Moreover, the detection of anti-citC1III-P antibodies that can also bind CCP2 inspired us to further investigate the possible occurrence of cross-reactive humoral immune responses that recognize not only the citrullinated collagen structures but also the respective native CII with the unmodified arginine residues. Sera that had been selected according to their pretested content of anti-citC1III-P were preabsorbed on BSA-, citC1III-P- or CII-coated microtiter plates and subsequently analyzed for anti-citC1III-P IgG by ELISA as described above. The results of the preabsorption experiments presented in Fig. 5B show that in addition to selective citC1III-P antibody recognition, varying degrees of IgG cross-reactivity to the native collagen are detectable.

Discussion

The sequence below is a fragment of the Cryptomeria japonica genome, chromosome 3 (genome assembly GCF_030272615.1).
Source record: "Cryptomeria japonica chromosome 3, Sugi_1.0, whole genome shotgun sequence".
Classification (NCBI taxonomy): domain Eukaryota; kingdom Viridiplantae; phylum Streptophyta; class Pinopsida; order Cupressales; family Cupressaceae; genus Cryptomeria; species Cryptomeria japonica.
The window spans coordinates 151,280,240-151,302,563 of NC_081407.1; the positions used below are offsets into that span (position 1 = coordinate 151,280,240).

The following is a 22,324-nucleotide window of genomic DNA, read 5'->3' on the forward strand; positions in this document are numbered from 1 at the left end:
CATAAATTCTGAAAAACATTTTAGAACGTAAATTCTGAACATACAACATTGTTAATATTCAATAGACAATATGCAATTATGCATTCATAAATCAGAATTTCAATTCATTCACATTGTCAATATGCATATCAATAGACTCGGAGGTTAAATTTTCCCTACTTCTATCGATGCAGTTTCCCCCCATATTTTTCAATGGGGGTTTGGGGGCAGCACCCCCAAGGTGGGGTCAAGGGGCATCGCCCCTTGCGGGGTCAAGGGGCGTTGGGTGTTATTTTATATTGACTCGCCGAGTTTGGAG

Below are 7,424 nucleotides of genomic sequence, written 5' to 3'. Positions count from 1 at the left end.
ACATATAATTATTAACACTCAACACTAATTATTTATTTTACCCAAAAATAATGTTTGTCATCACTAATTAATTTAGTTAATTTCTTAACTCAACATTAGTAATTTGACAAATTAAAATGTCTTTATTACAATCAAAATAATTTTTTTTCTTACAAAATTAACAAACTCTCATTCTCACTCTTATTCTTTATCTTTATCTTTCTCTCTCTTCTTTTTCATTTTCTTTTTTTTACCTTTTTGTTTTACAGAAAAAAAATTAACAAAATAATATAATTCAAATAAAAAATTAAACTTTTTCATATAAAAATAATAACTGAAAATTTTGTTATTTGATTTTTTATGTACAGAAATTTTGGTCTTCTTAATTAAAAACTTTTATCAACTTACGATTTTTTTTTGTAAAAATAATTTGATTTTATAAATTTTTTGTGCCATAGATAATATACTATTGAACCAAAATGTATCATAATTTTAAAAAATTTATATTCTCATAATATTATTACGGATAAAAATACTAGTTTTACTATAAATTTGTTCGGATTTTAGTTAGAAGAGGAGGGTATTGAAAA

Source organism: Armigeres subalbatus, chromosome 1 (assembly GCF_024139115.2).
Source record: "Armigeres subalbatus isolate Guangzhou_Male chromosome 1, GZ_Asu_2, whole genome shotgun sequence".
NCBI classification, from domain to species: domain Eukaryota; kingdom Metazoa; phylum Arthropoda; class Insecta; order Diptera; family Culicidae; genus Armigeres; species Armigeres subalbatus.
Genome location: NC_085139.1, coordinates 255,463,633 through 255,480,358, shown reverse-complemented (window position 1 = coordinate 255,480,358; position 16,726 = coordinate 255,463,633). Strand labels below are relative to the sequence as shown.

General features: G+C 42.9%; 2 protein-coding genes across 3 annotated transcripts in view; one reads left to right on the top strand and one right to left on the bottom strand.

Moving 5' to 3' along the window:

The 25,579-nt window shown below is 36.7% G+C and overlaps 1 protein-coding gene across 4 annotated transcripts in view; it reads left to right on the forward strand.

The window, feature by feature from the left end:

In this study we show that CII as a cartilage-specific extracellular matrix component can serve as a substrate for PAD-catalyzed conversion of arginine residues to citrulline. This post-translational modification was demonstrated for the purified native protein as well as for synthetic triple helical collagen peptides. We further investigated the hypothesis that the PAD modification is likely to affect CII recognition by the adaptive immune system. It was previously shown that arginine residues seem to be of crucial importance for humoral CII autoimmunity in rodent arthritis models as well as in human RA 9, 13, 14, since the identified immunodominant CII domains recognized by circulating autoantibodies harbor the amino acid consensus motif R-G-hydrophobic 13. The occurrence of autoantibody responses, in particular those involving IgG antibodies, are usually bound to triggering by T cells. In this respect the formation of autoantibodies specific for CII is likely to follow the rule, as T cells reactive to CII, and in particular to post-translationally modified CII, occur in RA 15. Thus, both autoreactive T and B cells specific for CII escape deletion in RA, and these are apparently not properly regulated. It is not clear how immunological tolerance to CII is broken and whether this breakage of self tolerance represents an early disease-driving event or an epiphenomenon of late-stage disease 11, 12, 13. In this respect our present data provide first evidence that already at very early stages of RA, CII is targeted by autoantibody responses. It is of note that the triple helical collagen peptide C1III-P 9 recognized by the sera from our RA cohort represents an evolutionary conserved immunodominant native CII structure that was originally identified as the major target of arthritogenic humoral autoimmunity to CII in the mouse 9, 13. However, our data also suggest that the initial immune recognition of collagen in RA is not likely to be preferentially directed towards this earlier described native CII determinant but rather to citrullinated derivatives; close to one-half of the patients with a disease duration of less than 6 months already had detectable IgG that specifically bound to the immunodominant citrullinated CII peptide, while only 19.7% of individuals in the same RA cohort had autoantibodies recognizing the same CII peptide in its unmodified form. These data are in good agreement with the assumption that CII modification by PAD released from stressed and damaged cells in nonspecific inflammatory responses in the joint space 5 could lead to the formation of citrullinated neoepitopes and thus provoke a joint-specific immune response. Of particular importance is that the B cell specificity for citrullinated epitopes on CII could reflect a linked response in which T cells recognize a glycosylated epitope on another part of the same collagen molecule, at positions 260–271 15. This opens up a new possible explanation for the initiation of a response specific for citrullinated epitopes, as B cells binding and processing citrullinated CII will predominantly present the galactosylated CII epitope 260–271. In fact, we have recently shown that the CII epitope 260–271 is predominantly glycosylated in human cartilage and that B cells recognize, process and present this CII-derived glycopeptide 16. Clearly, the same type of linked presentation can be achieved through immune complex formation of citrullinated proteins and protein containing neoepitopes for T cell recognition. Intriguingly, such a scenario resembles what seems to occur in celiac disease, in which the trans-glutaminase-specific B cell may present gliadin with post-translationally modified T cell epitopes 17, 18. This does in fact explain the MHC class II association in celiaci 18, 19, and the known association of the response to the CII glycopeptide with the MHC class II shared epitope 15, 20 could represent a parallel explanation. Depending on the genetic background of the susceptible individuals, including the MHC class II haplotype, the linked recognition of the initial response to the altered cartilage matrix component could further direct the epitope spreading cascades. B cells recognizing citrullinated epitopes on various joint antigens or other antigen-presenting cells processing citrulline-containing immune complexes may also break T cell tolerance to other joint antigens and thus further spread the pathogenic autoimmune response.